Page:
Breitling Caliber B35 uses two patented technologies, for the differential system and for the connection between the movement and city disk (the rotatable ring around the dial’s periphery, printed with the names of 24 world cities, that enables the user to set the time to that of his current location), as well as two other patents for the winding and time-setting systems. Furthermore, accuracy as well as ease of use has been taken into account: like all Breitling movements, Caliber B35 has been officially certified as a chronometer by the Swiss testing agency COSC. The movement has a frequency of 28,800 vph and a power reserve of 70 hours.
The other “revolutionary” aspect of the Breitling Galactic Unitime SleekT is on the outside of the watch: a new, smooth-surface bezel made of tungsten carbide, a high-tech, uber-resistant material made by molding tungsten powder at extremely high heat and under extreme pressure. The resulting substance is almost five times harder than steel and highly resistant to scratches. The slightly darker shade of the Galactic’s tungsten carbide bezel provides a subtle contrast with the 44-mm steel case, which is water-resistant to 100 meters and features a screw-locked crown and domed sapphire crystal with double-sided glareproof coating.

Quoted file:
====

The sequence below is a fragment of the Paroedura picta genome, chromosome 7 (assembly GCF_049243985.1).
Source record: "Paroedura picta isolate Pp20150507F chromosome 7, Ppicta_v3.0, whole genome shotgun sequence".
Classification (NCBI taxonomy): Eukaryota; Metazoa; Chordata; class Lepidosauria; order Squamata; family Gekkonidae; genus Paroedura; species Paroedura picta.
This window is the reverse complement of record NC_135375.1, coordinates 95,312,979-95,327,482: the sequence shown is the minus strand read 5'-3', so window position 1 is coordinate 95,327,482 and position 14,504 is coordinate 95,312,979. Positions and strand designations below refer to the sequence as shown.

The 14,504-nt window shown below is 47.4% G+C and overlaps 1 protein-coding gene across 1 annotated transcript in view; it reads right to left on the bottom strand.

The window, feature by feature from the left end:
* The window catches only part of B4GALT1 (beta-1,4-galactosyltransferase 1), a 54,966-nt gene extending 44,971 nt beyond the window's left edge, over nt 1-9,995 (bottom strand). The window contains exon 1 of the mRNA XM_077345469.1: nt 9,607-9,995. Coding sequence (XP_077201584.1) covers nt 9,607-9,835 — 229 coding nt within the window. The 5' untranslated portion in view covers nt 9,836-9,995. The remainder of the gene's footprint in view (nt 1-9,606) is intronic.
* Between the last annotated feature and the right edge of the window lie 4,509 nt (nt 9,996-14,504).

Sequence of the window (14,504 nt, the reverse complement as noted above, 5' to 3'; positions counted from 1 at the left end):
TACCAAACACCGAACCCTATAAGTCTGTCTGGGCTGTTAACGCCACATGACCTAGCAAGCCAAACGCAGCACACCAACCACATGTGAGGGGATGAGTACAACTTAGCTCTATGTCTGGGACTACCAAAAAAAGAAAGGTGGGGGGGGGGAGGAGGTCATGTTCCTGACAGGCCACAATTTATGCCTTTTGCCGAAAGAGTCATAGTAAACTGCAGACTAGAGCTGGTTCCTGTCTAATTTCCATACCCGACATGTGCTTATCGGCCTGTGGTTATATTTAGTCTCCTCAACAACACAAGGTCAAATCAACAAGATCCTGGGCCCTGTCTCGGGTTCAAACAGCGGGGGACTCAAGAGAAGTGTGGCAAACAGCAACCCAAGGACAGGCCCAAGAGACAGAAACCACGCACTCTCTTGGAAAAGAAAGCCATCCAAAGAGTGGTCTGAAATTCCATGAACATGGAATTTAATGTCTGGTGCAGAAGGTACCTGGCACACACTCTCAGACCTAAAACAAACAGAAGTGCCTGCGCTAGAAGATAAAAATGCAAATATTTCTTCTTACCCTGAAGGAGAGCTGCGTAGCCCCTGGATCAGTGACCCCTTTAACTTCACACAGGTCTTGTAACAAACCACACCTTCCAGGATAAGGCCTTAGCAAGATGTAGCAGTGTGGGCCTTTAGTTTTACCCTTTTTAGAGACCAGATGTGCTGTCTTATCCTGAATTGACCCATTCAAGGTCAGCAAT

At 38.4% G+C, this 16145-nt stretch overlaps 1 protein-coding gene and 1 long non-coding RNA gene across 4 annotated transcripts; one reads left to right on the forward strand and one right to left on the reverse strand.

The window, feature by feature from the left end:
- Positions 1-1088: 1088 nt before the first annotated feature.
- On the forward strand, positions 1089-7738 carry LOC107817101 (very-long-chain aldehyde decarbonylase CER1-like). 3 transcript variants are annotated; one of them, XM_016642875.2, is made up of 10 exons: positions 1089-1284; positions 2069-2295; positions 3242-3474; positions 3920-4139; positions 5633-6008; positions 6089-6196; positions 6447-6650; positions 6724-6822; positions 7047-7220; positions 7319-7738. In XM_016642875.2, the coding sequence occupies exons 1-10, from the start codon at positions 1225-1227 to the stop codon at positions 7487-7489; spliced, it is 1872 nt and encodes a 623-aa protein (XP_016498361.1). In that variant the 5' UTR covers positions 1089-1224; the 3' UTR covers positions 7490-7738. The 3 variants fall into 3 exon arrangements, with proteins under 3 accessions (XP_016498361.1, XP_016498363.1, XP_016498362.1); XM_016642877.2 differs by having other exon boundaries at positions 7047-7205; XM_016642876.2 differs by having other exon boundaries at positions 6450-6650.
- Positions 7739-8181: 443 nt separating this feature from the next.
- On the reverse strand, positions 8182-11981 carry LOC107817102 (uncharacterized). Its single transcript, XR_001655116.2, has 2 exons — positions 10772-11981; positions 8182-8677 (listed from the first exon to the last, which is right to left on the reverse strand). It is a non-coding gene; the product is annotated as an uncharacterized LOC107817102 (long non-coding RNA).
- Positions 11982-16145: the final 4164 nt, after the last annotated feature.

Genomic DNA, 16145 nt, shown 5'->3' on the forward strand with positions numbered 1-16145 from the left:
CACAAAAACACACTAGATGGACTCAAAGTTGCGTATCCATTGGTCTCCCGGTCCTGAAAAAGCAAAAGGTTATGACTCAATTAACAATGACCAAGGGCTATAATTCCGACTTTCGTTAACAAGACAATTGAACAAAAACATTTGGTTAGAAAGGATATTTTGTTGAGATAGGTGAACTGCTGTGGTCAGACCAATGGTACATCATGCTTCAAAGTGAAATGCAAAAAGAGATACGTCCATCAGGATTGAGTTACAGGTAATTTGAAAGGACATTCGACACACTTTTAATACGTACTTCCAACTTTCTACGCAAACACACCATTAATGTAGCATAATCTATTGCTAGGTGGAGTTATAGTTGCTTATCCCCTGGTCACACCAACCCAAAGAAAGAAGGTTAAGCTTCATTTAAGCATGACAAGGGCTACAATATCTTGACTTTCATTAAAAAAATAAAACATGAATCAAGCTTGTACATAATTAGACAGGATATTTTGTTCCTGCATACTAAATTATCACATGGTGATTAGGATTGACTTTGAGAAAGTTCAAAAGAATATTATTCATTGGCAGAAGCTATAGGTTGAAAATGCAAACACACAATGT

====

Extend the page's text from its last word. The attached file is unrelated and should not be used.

The city ring and 24-hour disk surround a striking, filigree globe-pattern dial — in either “Trophy black” or “Antarctica white” — adorned with large hour markers and hands, all enhanced with luminescent coating. The first versions of the Breitling Galactic Unitime SleekT are both outfitted with Breitling’s familiar Pilot bracelet. Both will be priced at $9,000.
I’gave my wife a trip to Egypt, she gave me the Galactic Unitime as a thank you. Love that Girl, love that Watch. Also have the SuperOcean
Too Expensive for me , I cant not offer them, Thanks.
Can someone explain to me why most watch manufacturers use hands that blend into the dial rather than stand out. I thought the whole purpose of hands on a watch dial was to be able to quickly tell you the time. Instead, you have to hunt for the hands first, then determine what the time is. Why cant they use contrasting hands for better legibility? It gets especially confusing on watches with multiple dials. It seems that even the simplest of watches are made this way. What gives?
I’m a bit broken-hearted about Australia being partially hidden under the side of the watch. but I guess I could live with that as the watch is otherwise excellent.